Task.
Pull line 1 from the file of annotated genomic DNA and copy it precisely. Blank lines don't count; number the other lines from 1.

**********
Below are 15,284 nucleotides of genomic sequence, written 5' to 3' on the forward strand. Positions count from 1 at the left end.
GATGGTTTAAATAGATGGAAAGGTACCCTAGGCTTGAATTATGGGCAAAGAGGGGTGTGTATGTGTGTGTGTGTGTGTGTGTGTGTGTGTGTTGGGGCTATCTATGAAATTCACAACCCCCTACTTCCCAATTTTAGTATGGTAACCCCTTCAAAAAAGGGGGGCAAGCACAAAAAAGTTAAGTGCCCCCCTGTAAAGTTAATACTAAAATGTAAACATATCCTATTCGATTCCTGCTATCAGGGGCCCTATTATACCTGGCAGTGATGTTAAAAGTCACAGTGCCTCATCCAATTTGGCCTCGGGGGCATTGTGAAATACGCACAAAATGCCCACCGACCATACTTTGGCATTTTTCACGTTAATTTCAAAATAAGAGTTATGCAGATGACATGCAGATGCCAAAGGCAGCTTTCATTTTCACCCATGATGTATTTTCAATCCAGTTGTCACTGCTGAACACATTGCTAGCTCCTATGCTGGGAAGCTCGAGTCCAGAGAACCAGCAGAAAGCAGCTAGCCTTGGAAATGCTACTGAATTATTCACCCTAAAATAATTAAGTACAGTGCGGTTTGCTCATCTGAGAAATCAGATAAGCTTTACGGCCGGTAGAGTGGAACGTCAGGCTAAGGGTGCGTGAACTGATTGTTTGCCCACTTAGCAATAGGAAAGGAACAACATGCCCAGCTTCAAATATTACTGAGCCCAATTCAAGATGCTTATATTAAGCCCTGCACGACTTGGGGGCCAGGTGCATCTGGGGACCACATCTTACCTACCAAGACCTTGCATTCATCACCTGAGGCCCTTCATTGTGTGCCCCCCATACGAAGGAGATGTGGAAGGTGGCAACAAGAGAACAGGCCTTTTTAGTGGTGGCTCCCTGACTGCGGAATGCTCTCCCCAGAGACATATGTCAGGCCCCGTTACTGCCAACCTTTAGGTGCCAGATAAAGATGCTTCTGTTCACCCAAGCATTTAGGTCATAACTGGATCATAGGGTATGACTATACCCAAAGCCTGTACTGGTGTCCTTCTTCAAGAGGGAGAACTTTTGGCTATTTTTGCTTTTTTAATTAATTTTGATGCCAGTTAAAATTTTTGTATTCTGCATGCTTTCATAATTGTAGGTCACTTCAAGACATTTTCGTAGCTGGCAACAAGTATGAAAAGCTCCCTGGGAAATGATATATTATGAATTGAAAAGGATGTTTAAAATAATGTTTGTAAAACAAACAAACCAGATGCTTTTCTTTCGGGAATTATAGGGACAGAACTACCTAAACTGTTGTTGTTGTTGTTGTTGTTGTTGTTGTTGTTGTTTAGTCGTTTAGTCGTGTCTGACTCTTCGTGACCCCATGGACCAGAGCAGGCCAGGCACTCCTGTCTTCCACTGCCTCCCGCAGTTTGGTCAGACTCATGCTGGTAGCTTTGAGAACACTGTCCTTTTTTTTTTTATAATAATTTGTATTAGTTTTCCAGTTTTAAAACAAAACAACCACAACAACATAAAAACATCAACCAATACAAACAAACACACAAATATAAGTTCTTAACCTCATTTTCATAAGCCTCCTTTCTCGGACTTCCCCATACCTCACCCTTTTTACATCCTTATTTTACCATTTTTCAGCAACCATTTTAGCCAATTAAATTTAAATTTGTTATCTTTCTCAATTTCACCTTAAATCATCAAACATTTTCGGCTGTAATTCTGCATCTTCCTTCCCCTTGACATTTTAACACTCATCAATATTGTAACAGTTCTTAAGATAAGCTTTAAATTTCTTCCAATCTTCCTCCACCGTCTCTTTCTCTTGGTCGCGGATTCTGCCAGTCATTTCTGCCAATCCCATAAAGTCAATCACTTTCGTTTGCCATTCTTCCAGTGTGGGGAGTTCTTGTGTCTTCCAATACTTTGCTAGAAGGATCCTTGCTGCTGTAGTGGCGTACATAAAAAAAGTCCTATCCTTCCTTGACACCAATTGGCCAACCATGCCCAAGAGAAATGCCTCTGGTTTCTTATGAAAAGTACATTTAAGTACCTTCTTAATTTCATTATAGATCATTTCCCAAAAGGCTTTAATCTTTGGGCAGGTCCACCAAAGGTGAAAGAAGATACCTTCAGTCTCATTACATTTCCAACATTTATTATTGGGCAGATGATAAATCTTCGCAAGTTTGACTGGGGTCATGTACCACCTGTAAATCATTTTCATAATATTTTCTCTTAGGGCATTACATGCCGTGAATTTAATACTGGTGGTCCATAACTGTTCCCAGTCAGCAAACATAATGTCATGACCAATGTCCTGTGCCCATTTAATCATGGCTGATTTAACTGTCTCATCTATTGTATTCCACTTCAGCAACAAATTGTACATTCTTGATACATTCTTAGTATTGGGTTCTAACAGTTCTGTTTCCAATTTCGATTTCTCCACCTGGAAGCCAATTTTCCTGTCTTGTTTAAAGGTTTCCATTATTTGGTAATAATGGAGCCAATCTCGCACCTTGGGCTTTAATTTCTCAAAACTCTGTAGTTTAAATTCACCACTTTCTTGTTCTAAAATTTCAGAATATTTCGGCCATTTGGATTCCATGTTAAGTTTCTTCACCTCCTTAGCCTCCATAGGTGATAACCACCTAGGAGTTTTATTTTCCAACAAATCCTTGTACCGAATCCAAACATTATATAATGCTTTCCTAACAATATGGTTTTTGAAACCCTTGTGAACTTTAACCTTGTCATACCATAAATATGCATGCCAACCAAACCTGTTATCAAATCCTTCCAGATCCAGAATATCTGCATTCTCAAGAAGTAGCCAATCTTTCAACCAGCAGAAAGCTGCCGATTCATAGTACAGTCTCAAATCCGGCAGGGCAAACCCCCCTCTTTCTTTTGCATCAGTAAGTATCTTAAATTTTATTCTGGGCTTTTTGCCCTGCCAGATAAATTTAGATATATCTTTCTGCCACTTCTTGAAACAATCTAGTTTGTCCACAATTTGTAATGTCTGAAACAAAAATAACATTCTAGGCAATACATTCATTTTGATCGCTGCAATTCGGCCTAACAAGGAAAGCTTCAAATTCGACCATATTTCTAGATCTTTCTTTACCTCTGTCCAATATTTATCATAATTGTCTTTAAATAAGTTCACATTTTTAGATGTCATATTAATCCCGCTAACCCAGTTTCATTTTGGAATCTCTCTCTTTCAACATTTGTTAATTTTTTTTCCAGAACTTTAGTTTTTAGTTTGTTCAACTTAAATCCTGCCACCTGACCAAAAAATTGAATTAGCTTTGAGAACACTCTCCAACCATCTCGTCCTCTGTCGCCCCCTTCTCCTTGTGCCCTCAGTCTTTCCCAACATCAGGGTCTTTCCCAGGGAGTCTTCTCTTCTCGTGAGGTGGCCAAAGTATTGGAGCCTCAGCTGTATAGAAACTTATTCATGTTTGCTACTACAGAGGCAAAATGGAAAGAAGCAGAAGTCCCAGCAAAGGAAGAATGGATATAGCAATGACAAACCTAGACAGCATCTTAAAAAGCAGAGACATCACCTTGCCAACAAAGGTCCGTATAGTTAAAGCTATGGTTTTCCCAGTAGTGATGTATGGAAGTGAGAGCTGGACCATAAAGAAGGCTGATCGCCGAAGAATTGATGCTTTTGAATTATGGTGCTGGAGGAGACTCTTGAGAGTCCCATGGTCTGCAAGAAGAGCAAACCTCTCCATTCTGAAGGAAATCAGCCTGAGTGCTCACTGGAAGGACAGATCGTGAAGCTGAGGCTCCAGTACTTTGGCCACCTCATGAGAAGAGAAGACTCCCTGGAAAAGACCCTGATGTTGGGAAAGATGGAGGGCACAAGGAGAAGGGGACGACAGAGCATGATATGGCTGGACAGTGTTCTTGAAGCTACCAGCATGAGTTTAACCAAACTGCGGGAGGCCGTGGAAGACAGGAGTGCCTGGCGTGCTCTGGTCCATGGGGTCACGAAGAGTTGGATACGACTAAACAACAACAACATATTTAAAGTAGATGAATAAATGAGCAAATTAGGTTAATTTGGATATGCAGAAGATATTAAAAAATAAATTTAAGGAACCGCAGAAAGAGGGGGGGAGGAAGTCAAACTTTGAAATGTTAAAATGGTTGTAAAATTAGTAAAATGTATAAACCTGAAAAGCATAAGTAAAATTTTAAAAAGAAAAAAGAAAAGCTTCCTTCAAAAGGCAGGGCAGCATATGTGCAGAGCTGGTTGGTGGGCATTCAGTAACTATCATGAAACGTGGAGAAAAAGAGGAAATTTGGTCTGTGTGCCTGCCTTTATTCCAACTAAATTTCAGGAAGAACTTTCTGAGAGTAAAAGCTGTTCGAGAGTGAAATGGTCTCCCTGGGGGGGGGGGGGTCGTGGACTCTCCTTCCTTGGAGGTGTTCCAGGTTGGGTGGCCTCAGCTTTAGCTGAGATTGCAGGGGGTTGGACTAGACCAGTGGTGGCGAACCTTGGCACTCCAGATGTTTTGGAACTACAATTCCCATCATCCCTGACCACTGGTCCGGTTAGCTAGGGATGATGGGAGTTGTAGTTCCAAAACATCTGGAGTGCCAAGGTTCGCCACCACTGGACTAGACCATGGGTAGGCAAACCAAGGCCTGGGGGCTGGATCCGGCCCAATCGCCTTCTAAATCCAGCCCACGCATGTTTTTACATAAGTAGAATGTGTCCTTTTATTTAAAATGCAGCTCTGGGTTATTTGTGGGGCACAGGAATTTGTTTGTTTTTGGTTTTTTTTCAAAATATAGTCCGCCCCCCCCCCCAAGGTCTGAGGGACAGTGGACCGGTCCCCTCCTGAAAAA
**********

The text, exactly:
Below are 15,284 nucleotides of genomic sequence, written 5' to 3' on the forward strand. Positions count from 1 at the left end.